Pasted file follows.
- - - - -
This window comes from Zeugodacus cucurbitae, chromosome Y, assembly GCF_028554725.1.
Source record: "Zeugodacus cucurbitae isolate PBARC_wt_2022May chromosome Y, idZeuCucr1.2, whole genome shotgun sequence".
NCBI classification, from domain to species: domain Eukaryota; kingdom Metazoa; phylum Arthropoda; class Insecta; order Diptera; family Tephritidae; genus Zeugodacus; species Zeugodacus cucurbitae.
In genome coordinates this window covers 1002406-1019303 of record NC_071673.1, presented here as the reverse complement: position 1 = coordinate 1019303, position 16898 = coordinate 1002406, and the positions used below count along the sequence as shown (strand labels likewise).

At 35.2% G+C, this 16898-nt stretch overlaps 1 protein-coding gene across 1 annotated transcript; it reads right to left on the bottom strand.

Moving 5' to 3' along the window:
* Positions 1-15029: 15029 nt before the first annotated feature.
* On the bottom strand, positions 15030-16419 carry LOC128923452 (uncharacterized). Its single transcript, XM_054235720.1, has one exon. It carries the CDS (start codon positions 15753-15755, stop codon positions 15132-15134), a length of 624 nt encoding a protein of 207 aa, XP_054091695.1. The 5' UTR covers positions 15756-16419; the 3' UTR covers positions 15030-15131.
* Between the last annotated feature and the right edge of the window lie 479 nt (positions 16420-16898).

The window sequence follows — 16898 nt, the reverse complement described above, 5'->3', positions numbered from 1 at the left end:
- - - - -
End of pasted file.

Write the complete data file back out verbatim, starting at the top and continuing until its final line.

This window comes from Zeugodacus cucurbitae, chromosome Y, assembly GCF_028554725.1.
Source record: "Zeugodacus cucurbitae isolate PBARC_wt_2022May chromosome Y, idZeuCucr1.2, whole genome shotgun sequence".
NCBI classification, from domain to species: domain Eukaryota; kingdom Metazoa; phylum Arthropoda; class Insecta; order Diptera; family Tephritidae; genus Zeugodacus; species Zeugodacus cucurbitae.
In genome coordinates this window covers 1002406-1019303 of record NC_071673.1, presented here as the reverse complement: position 1 = coordinate 1019303, position 16898 = coordinate 1002406, and the positions used below count along the sequence as shown (strand labels likewise).

At 35.2% G+C, this 16898-nt stretch overlaps 1 protein-coding gene across 1 annotated transcript; it reads right to left on the bottom strand.

Moving 5' to 3' along the window:
* Positions 1-15029: 15029 nt before the first annotated feature.
* On the bottom strand, positions 15030-16419 carry LOC128923452 (uncharacterized). Its single transcript, XM_054235720.1, has one exon. It carries the CDS (start codon positions 15753-15755, stop codon positions 15132-15134), a length of 624 nt encoding a protein of 207 aa, XP_054091695.1. The 5' UTR covers positions 15756-16419; the 3' UTR covers positions 15030-15131.
* Between the last annotated feature and the right edge of the window lie 479 nt (positions 16420-16898).

The window sequence follows — 16898 nt, the reverse complement described above, 5'->3', positions numbered from 1 at the left end: